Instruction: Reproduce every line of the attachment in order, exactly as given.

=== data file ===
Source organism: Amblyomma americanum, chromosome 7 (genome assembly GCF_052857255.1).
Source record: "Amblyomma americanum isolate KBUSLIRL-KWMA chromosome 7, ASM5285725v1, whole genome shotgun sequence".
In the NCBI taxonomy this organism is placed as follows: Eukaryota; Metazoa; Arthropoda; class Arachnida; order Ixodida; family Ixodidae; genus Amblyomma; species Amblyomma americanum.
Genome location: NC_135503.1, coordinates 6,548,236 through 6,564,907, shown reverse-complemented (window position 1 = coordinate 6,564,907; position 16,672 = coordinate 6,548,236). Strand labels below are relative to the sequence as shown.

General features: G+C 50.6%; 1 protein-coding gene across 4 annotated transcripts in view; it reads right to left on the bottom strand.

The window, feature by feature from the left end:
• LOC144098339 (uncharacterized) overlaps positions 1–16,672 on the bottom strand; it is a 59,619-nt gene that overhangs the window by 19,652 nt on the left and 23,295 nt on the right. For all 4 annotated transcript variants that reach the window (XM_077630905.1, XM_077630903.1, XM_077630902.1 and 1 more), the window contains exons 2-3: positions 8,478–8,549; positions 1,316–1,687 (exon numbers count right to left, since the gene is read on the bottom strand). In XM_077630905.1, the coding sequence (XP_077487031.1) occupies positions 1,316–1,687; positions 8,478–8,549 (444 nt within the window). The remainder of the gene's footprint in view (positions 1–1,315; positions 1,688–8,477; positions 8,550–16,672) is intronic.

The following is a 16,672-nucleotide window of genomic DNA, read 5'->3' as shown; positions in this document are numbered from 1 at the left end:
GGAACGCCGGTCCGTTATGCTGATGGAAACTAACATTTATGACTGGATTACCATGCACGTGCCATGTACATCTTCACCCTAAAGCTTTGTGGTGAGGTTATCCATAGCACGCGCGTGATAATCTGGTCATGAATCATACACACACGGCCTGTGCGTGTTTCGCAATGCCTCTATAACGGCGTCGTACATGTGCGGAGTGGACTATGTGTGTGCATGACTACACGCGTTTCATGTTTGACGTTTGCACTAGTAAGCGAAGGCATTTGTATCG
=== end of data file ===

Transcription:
Source organism: Amblyomma americanum, chromosome 7 (genome assembly GCF_052857255.1).
Source record: "Amblyomma americanum isolate KBUSLIRL-KWMA chromosome 7, ASM5285725v1, whole genome shotgun sequence".
In the NCBI taxonomy this organism is placed as follows: Eukaryota; Metazoa; Arthropoda; class Arachnida; order Ixodida; family Ixodidae; genus Amblyomma; species Amblyomma americanum.
Genome location: NC_135503.1, coordinates 6,548,236 through 6,564,907, shown reverse-complemented (window position 1 = coordinate 6,564,907; position 16,672 = coordinate 6,548,236). Strand labels below are relative to the sequence as shown.

General features: G+C 50.6%; 1 protein-coding gene across 4 annotated transcripts in view; it reads right to left on the bottom strand.

The window, feature by feature from the left end:
• LOC144098339 (uncharacterized) overlaps positions 1–16,672 on the bottom strand; it is a 59,619-nt gene that overhangs the window by 19,652 nt on the left and 23,295 nt on the right. For all 4 annotated transcript variants that reach the window (XM_077630905.1, XM_077630903.1, XM_077630902.1 and 1 more), the window contains exons 2-3: positions 8,478–8,549; positions 1,316–1,687 (exon numbers count right to left, since the gene is read on the bottom strand). In XM_077630905.1, the coding sequence (XP_077487031.1) occupies positions 1,316–1,687; positions 8,478–8,549 (444 nt within the window). The remainder of the gene's footprint in view (positions 1–1,315; positions 1,688–8,477; positions 8,550–16,672) is intronic.

The following is a 16,672-nucleotide window of genomic DNA, read 5'->3' as shown; positions in this document are numbered from 1 at the left end:
GGAACGCCGGTCCGTTATGCTGATGGAAACTAACATTTATGACTGGATTACCATGCACGTGCCATGTACATCTTCACCCTAAAGCTTTGTGGTGAGGTTATCCATAGCACGCGCGTGATAATCTGGTCATGAATCATACACACACGGCCTGTGCGTGTTTCGCAATGCCTCTATAACGGCGTCGTACATGTGCGGAGTGGACTATGTGTGTGCATGACTACACGCGTTTCATGTTTGACGTTTGCACTAGTAAGCGAAGGCATTTGTATCG